Does Fiat money ruin everything? Michelle Makori, Lead Anchor and Editor-in-Chief of Kitco News, engages in a conversation on this subject with Jimmy Song, Bitcoin Developer, Educator, and Entrepreneur. Song delves into the drawbacks of the Fiat system, emphasising how it distorts incentives in both personal and professional spheres, ultimately causing havoc. He advocates for the obliteration of the current Fiat monetary system, analysing its pitfalls and discussing how Bitcoin could serve as a viable replacement.
For a glimpse of their discussion, continue reading, or watch the full video by clicking the link here.
Michelle: Give us the overall big picture, the broad thesis of how Fiat ruins everything
Jimmy: The system of central banking that is allowed to put new money into existence changes the incentives all over the place. In our personal lives we don’t have savings vehicles, so that changes our behaviour or the incentives that most people have. Companies have access to these large loans, which means they must be big enough to qualify for them and often live out an existence without providing value to anybody. That causes distorted incentives all over the place in the economy. Governments can print money to buy votes, which leads to many distorted incentives. Things are all just quite different than they would be without the presence of Fiat money.
Michelle: In your book, you say Fiat money has in fact caused civilization to regress. The incentives are skewed, and merit is no longer a consideration. You could argue that it’s not disincentivizing people because they’re motivated to get the Fiat and because it is so fleeting, you’re driven to work harder…
Jimmy: Yes, and people certainly do that. It just turns out that going down the invention route or serving the market route is significantly more difficult than going down the rent seeking route of investment banking, for example. Banking is the ultimate rent seeking position where you’re getting in the middle of people’s money and collecting it in some way. That’s the place to make the most money for the least amount of time… in a Fiat money economy you have this alternate way of making money which involves rent seeking i.e., basically getting in good with the money printer.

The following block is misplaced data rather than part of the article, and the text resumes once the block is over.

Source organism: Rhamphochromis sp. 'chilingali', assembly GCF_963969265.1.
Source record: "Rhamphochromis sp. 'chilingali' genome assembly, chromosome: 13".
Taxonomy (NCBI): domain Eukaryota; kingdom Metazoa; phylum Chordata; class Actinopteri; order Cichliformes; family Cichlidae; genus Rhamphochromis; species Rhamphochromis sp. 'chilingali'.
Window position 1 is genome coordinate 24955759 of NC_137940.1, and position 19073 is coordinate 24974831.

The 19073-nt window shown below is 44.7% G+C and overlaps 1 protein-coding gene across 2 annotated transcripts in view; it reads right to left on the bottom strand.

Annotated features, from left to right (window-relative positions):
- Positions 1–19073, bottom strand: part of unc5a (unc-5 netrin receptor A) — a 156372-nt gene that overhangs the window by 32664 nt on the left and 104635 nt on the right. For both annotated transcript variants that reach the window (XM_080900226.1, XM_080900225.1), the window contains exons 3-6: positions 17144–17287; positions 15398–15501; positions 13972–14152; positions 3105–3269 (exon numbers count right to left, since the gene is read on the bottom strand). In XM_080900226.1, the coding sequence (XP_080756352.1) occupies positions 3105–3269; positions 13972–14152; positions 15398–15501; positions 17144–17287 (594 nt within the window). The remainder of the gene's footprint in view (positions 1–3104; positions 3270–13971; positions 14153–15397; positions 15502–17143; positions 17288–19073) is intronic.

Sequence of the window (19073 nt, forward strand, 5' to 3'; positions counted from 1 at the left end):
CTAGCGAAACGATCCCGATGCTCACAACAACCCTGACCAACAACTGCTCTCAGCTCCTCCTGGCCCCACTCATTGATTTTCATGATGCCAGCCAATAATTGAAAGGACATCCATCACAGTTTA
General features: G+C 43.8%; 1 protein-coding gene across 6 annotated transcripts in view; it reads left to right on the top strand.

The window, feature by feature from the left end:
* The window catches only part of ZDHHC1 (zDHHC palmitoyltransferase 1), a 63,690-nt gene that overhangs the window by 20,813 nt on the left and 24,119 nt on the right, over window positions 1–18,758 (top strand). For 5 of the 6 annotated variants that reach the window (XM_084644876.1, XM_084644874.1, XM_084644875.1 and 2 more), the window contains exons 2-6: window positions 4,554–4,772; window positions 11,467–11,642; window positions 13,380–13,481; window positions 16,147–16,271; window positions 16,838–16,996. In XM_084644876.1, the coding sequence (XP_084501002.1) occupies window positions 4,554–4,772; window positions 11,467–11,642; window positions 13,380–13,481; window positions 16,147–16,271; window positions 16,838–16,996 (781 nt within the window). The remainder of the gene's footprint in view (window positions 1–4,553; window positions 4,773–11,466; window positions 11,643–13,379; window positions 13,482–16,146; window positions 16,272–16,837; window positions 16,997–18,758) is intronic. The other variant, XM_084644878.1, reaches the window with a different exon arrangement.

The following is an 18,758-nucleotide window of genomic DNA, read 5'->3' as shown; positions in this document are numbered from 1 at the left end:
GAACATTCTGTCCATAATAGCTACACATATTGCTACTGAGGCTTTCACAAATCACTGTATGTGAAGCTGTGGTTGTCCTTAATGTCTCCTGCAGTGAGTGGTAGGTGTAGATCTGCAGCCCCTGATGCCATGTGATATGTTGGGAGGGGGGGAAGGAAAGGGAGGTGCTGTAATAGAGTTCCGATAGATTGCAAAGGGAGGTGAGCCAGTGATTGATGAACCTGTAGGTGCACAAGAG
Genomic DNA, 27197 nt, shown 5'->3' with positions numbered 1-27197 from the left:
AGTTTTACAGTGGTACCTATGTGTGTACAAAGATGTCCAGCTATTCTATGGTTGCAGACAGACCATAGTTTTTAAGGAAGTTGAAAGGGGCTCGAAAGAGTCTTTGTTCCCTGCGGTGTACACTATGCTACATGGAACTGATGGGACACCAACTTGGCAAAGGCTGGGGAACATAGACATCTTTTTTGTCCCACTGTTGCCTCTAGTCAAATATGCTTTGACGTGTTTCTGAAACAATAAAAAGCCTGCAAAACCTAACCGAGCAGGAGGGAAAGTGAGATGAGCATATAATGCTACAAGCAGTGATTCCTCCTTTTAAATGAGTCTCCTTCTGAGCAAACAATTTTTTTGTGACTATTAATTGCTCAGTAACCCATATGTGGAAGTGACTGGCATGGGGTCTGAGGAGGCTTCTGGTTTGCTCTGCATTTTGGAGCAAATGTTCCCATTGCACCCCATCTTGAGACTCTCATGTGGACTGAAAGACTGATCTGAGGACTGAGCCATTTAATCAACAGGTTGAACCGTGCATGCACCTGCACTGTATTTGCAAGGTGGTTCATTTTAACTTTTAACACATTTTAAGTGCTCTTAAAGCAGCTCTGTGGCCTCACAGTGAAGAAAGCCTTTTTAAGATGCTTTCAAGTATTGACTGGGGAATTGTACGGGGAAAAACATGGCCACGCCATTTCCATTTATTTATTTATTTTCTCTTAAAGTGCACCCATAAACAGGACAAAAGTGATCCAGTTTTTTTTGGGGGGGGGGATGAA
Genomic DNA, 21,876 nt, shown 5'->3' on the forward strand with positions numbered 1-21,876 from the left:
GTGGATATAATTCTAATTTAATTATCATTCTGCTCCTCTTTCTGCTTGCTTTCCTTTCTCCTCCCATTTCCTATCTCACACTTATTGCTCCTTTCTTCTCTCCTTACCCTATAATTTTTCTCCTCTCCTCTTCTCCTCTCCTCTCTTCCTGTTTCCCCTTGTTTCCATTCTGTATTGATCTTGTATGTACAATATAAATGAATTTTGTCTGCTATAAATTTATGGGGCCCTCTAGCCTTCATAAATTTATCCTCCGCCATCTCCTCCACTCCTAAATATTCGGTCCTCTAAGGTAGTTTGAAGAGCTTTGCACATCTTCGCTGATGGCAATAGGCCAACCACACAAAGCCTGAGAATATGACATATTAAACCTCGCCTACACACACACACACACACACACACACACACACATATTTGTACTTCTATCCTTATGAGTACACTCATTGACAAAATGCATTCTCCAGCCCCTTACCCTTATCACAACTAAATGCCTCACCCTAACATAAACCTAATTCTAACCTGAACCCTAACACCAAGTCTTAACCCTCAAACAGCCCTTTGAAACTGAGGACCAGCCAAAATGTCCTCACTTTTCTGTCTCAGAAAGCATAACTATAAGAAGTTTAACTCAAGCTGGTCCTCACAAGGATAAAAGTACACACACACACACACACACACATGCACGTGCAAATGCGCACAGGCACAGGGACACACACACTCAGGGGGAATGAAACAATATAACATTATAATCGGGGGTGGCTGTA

Michelle: I know that you offer Bitcoin as a solution to the Fiat money problem, but Bitcoin doesn’t have any intrinsic value. Why does Bitcoin not fall into this category?
Jimmy: Certainly, the price of Bitcoin does have some of that dynamic going for it because it is a good store of value and people do not want to get debased on the dollars that they’re holding, so they want to put it somewhere else. If you’re doing that with stocks or real estate or so on, they’re much poorer stores of value I would argue because real estate has lots of transaction costs, lots of taxes and with stock you’re subject to all sorts of vulnerabilities which is why a lot of stock analysts are obsessed with diversification.
Michelle: With Spot Bitcoin ETF approval in mind, are we really adopting Bitcoin if it’s not working as a currency, and it’s effectively centralised with institutions that monopolise much of the supply?
Jimmy: It’s a step in the right direction. For those people that are really using Bitcoin as more of an investment; as a savings vehicle, they may or may not get burned by that. If you have an ETF the thing that you can do is fractional reserve lend. I guess the equivalent would be something like a naked short on that ETF and expand the supply. If you do that then there is incentive on the other side to withdraw the actual Bitcoin and because there’s a fixed limit, there is an absolute scarcity here.
The overall sentiment is that Fiat has led to a lot of problems, perhaps not the root of not all evil, but a lot of evil in society. Watch the video now and hear Jimmy discuss this subject in depth in this thought-provoking interview with Michelle!
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